Wrong, Actually: 3 Time-Travel Problems in Richard Curtis’s About Time

There's a lot Richard Curtis gets right in his new movie. But as sci-fi fans might tell you, there's some things he gets wrong too

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Murray Close / Universal Pictures

[WARNING: This post contains plot details and mild spoilers about the new movie About Time.]

Let’s face it, any movie that deals with time travel is going to face some pretty complicated plotting issues right off the bat — the very idea of time travel itself is riddled with paradoxical dilemmas. But there are some films that manage to navigate the paradoxes without raising too many obvious red flags. Unfortunately, About Time, which is opening in wide releasee on Nov. 8, is not one of those films.

The movie’s plot centers on Tim (Domhnall Gleeson), an affable Brit who learns from his father (Bill Nighy) that the men in their family have the ability to travel back in time. All they have to do find a dark, quiet place, clench their fists and think of a time in their past — and they’ll be transported there. Tim, naturally, uses his ability to perfect his love life and marry his dream girl (Rachel McAdams).

Writer-director Richard Curtis, who’s the brain behind much-loved  films like Four Weddings and a Funeral, Notting Hill and Love, Actually, told my colleague Lily Rothman that he did work to reconcile the time-travel aspect of the film with his romantic vision, and she reveals that he did get the heart of the movie scientifically correct. As Rothman points out, Curtis’s film is more concerned with the emotional implications of time travel, rather than the geeky nuts and bolts of it.

But, what’s likely to charm the rom-com fans is almost certain to frustrate the sci-fi crowd. Here are three problems with time travel in About Time that we can’t get past:

Merging messiness

In time travel, one of two things can happen. Either the time traveler will exist separately from his past self, which means there would be two of the same person existing in one time period. Or the time traveler will merge with the past self, inhabiting his body so there is only one person. The latter is the route that Curtis goes with, though the details are unclear in the execution.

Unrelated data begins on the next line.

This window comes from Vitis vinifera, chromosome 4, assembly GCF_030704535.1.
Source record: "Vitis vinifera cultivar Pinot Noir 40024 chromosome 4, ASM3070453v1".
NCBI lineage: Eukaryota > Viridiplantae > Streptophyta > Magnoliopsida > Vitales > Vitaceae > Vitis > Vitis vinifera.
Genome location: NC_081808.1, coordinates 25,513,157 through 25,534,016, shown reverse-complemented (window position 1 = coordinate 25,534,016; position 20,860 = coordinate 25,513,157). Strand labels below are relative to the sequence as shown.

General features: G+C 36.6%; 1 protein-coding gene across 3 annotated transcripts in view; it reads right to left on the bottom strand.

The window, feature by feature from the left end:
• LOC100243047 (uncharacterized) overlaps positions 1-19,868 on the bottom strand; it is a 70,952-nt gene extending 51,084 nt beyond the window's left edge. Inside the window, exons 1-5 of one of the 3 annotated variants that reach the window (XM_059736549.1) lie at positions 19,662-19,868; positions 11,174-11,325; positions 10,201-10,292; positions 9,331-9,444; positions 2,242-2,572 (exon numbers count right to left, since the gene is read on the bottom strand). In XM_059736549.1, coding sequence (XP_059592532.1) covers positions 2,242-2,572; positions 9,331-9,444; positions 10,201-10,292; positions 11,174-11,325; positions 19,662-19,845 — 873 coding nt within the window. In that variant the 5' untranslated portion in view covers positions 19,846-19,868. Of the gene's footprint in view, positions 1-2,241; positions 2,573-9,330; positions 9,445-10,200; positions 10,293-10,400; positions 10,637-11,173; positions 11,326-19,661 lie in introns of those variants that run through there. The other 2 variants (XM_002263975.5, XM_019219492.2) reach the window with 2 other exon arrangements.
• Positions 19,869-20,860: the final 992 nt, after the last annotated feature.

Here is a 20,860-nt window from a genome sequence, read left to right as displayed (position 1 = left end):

For example, when Tim goes into a closet and clenches his fists, he occasionally travels through time and merges with Past-Tim who, for some reason, is also standing in the same closet. No explanation is given to explain how Past-Tim happened to be in the closet or, more complicatedly, if Past-Tim just disappeared from what he was doing at the moment Future-Tim traveled back in time, so they could meet and merge in the closet. Even more confusing, there are a few instances when Tim travels back and merges with Past-Tim, who’s not in the closet but sitting amongst a group of people.

The movie sets up its rules – and then breaks them

Most time-travel movies attempt to avoid some of the inherent paradoxes associated with time travel by setting out very specific rules and sticking to them. About Time makes an attempt at setting up such rules, but breaks them, repeatedly, without much explanation.

The rules laid out by Tim’s father are that only the men in the family can travel back in time — never into the future — and only to a time when they were actually alive. Fair enough. But later on in the movie, Tim’s sister Kit Kat is actually able to travel back years in time with her brother, simply by holding his hands. Not only that, rather than traveling back in time and having to wait there, reliving everything that happened in order to catch up to where they started out, Tim and Kit Kat travel back to the present — or their future, depending on how you look at it. So it would seem that: (1) it’s not only the men in the family who can travel in time, and (2) they actually can travel into the future, depending on their starting point.

The Butterfly Effect exists — kind of

Early on in About Time, Tim’s father makes a passing mention of the so-called Butterfly Effect — the idea that even the smallest things you do in the revisited past will have a ripple effect on subsequent events and, in some cases, irrevocably change the course of history. That idea also jibes with a rule that Tim’s dad reveals later on in the movie — traveling to a time before your child is born will erase that child, who was the result of a very specific moment (and very specific sperm).

Tim, unfortunately, does not know about this rule until he travels back many years and accidentally erases his daughter Posy, replacing her with a little boy. Yet, without any explanation, Tim is able to go back and undo the Posy-erasure. Even more confounding, later on in the film Tim and his father travel together to a time when Tim was a little boy, which, obviously was before his children were born. But this time he’s able to return to his still-unaltered present. It’s the most confusing aspect of the film.

Which is unfortunate. Curtis has definitely created a movie full of delightful British characters, an oh-so-sweet love story and more than a few moments that tug at the heart-strings, but the sci-fi fans out there likely won’t be able to see its charms through the gaping time-travel plot-holes.